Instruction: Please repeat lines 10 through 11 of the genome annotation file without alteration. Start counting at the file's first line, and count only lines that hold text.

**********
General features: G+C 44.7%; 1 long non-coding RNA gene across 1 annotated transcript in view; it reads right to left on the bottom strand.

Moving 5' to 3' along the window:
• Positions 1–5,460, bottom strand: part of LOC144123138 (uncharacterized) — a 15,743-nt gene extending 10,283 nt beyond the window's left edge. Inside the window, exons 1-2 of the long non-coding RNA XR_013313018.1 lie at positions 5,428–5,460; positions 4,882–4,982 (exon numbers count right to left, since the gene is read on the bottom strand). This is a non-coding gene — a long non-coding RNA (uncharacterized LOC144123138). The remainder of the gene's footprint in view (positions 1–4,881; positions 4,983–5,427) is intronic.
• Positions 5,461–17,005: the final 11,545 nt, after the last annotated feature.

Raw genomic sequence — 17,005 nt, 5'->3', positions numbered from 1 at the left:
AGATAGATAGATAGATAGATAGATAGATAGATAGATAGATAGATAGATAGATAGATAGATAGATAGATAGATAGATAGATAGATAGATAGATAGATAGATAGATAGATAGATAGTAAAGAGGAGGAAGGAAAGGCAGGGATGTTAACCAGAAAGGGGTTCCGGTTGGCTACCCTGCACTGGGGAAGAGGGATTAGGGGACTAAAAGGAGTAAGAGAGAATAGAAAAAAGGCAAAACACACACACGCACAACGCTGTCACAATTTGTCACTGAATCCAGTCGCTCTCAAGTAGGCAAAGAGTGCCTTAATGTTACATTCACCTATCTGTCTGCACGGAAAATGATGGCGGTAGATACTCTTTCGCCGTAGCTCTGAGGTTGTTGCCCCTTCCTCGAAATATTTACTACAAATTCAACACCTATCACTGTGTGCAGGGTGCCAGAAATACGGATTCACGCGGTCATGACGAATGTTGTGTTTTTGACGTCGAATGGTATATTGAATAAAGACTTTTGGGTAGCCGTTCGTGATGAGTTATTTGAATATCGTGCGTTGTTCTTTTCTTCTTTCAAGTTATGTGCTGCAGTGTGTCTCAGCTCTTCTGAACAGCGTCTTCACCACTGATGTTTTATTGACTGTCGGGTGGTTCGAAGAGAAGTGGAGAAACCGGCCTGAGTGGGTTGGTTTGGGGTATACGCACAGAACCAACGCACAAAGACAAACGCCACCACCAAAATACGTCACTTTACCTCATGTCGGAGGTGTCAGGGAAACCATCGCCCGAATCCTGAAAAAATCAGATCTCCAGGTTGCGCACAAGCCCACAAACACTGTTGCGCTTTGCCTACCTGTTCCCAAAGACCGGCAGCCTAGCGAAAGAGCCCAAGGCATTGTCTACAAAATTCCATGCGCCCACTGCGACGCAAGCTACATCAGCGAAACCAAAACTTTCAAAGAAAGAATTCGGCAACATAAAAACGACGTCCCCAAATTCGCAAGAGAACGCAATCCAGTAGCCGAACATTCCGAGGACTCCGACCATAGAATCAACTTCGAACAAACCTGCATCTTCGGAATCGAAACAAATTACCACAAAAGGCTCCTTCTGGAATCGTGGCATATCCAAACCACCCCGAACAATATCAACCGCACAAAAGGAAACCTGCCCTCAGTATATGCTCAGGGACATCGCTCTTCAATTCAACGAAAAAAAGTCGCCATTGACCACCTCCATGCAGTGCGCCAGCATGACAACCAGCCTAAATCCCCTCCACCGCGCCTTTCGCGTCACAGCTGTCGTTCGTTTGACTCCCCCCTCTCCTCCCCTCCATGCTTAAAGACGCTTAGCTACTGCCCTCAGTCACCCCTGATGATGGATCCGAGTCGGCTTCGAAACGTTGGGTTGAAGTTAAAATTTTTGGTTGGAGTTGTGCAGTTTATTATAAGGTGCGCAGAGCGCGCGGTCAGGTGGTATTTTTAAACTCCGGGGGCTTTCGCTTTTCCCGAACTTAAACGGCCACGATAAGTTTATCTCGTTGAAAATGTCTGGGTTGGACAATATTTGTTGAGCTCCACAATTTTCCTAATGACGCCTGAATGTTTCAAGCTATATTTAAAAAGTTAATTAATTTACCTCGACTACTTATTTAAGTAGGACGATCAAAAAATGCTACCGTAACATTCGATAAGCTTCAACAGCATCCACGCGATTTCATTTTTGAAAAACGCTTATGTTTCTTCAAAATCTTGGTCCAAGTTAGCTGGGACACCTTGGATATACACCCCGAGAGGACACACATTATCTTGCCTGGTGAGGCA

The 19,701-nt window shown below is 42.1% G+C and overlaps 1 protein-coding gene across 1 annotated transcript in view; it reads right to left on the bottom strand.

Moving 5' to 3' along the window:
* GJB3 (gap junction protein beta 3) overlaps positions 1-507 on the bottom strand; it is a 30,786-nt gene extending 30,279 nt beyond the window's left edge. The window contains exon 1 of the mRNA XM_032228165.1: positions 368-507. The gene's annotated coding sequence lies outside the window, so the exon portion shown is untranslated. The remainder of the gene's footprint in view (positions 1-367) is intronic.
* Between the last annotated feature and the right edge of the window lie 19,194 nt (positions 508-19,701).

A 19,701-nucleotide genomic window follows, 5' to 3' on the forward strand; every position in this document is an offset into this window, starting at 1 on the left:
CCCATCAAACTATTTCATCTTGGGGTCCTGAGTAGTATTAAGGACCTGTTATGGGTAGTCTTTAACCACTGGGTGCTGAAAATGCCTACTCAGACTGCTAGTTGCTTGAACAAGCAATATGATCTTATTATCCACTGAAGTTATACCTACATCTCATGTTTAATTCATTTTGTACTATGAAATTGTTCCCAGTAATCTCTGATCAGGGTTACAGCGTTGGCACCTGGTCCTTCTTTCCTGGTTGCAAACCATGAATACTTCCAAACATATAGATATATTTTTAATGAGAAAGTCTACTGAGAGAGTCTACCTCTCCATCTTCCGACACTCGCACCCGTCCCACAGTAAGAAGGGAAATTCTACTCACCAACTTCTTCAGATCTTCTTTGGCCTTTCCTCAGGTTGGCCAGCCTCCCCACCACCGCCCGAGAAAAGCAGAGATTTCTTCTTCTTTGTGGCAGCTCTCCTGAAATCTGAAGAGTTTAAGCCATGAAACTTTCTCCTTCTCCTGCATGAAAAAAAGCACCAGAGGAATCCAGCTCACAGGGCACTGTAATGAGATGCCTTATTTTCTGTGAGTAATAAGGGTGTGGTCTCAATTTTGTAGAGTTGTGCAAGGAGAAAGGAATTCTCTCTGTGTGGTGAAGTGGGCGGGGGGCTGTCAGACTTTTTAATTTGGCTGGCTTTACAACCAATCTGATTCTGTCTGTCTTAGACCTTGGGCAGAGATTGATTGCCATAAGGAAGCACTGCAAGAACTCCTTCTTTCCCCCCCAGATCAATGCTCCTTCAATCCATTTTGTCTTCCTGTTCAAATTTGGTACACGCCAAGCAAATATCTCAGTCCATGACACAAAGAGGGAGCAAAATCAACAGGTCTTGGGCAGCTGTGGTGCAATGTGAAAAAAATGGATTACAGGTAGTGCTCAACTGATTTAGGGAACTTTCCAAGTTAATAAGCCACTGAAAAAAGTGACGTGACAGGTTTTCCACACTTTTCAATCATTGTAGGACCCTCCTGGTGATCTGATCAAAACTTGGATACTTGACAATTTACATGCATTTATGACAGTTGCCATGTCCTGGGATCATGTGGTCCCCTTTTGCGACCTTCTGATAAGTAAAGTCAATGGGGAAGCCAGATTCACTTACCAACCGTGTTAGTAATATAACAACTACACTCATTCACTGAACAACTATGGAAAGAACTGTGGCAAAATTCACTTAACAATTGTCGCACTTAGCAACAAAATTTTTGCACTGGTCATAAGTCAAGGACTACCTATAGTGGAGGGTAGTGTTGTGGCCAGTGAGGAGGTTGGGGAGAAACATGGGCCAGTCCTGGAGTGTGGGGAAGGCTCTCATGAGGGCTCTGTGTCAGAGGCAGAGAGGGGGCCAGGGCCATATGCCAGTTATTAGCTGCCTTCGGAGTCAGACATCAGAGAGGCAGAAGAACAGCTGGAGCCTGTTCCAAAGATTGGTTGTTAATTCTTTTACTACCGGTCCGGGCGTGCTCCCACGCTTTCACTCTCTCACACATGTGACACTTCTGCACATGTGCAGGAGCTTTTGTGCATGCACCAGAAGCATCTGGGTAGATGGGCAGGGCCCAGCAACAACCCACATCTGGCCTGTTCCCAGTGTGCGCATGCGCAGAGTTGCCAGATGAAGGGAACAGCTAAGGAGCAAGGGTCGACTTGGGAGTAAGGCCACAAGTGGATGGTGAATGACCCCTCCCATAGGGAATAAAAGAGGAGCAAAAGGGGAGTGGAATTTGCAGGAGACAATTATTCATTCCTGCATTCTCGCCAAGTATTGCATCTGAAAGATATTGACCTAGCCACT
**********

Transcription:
* Between the last annotated feature and the right edge of the window lie 19,194 nt (positions 508-19,701).

A 19,701-nucleotide genomic window follows, 5' to 3' on the forward strand; every position in this document is an offset into this window, starting at 1 on the left: